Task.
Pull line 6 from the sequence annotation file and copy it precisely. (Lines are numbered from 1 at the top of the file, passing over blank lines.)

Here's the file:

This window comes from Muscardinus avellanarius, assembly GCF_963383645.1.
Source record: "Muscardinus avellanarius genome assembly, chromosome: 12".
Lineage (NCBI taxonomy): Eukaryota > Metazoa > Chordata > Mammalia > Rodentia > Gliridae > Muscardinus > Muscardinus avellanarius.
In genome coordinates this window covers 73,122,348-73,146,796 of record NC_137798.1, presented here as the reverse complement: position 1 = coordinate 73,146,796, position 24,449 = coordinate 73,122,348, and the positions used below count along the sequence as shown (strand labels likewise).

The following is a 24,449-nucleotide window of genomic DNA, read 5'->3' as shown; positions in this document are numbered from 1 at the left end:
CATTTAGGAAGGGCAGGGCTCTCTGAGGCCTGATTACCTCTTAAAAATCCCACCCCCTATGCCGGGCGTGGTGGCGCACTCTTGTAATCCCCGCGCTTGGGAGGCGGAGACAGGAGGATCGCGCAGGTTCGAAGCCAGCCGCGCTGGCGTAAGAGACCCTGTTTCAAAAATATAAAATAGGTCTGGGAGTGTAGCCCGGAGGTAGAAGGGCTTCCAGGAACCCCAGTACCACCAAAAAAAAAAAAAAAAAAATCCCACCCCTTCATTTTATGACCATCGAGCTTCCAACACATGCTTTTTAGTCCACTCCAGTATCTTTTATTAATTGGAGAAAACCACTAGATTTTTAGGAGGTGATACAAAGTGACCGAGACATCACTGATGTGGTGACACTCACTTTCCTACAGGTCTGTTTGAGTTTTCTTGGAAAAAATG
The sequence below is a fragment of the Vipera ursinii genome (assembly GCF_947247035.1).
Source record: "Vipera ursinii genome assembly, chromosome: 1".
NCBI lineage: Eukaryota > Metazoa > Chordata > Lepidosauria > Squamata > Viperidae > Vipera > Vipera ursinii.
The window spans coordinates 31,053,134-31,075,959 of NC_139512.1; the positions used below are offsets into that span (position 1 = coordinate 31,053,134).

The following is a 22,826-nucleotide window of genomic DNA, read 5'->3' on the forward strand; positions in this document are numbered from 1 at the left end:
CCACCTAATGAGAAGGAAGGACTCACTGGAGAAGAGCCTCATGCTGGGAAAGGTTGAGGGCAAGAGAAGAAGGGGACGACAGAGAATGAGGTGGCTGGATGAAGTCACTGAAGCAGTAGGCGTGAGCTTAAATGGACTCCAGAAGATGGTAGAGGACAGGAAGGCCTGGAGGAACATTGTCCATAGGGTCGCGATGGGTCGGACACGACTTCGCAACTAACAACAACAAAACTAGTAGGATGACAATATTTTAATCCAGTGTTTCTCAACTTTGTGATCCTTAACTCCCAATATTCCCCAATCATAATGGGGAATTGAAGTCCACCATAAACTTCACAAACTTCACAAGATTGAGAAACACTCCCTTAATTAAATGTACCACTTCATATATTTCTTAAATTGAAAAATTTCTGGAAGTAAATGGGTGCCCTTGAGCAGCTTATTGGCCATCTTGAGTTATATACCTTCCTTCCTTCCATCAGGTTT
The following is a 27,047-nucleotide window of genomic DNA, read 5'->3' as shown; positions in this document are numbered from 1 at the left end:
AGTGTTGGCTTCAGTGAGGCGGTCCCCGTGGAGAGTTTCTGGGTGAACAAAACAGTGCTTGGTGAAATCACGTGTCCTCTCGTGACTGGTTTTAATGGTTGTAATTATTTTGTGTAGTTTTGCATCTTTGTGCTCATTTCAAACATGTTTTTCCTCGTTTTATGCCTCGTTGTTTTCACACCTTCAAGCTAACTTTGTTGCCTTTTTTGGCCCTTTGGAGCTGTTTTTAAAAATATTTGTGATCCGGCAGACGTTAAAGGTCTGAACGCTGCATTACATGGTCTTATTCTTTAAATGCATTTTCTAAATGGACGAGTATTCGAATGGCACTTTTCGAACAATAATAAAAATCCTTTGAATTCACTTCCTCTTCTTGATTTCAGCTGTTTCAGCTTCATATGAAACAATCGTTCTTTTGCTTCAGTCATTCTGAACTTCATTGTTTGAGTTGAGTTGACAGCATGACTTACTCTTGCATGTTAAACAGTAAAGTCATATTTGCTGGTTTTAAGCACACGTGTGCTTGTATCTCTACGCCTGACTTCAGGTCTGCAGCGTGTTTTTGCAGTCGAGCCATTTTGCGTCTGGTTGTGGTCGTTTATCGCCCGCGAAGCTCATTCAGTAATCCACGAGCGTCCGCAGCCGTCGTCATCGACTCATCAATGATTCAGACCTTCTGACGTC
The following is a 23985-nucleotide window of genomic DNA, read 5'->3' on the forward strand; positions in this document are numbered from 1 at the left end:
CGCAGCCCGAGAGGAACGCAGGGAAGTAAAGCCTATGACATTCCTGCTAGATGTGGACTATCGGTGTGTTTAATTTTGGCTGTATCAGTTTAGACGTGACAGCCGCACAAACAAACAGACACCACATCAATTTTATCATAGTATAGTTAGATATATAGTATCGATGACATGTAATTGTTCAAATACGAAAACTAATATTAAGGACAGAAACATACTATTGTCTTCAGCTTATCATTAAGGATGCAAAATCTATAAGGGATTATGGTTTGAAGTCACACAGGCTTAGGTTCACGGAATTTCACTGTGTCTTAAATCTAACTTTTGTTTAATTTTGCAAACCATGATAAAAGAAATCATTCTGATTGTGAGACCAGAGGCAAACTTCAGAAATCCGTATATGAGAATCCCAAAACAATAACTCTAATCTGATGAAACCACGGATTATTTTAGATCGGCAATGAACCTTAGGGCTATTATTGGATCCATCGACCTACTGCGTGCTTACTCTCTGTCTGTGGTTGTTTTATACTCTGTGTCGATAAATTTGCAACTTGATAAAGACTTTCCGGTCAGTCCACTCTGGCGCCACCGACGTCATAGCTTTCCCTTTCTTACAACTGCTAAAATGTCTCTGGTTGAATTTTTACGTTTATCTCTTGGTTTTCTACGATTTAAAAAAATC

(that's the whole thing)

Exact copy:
CATTTAGGAAGGGCAGGGCTCTCTGAGGCCTGATTACCTCTTAAAAATCCCACCCCCTATGCCGGGCGTGGTGGCGCACTCTTGTAATCCCCGCGCTTGGGAGGCGGAGACAGGAGGATCGCGCAGGTTCGAAGCCAGCCGCGCTGGCGTAAGAGACCCTGTTTCAAAAATATAAAATAGGTCTGGGAGTGTAGCCCGGAGGTAGAAGGGCTTCCAGGAACCCCAGTACCACCAAAAAAAAAAAAAAAAAAATCCCACCCCTTCATTTTATGACCATCGAGCTTCCAACACATGCTTTTTAGTCCACTCCAGTATCTTTTATTAATTGGAGAAAACCACTAGATTTTTAGGAGGTGATACAAAGTGACCGAGACATCACTGATGTGGTGACACTCACTTTCCTACAGGTCTGTTTGAGTTTTCTTGGAAAAAATG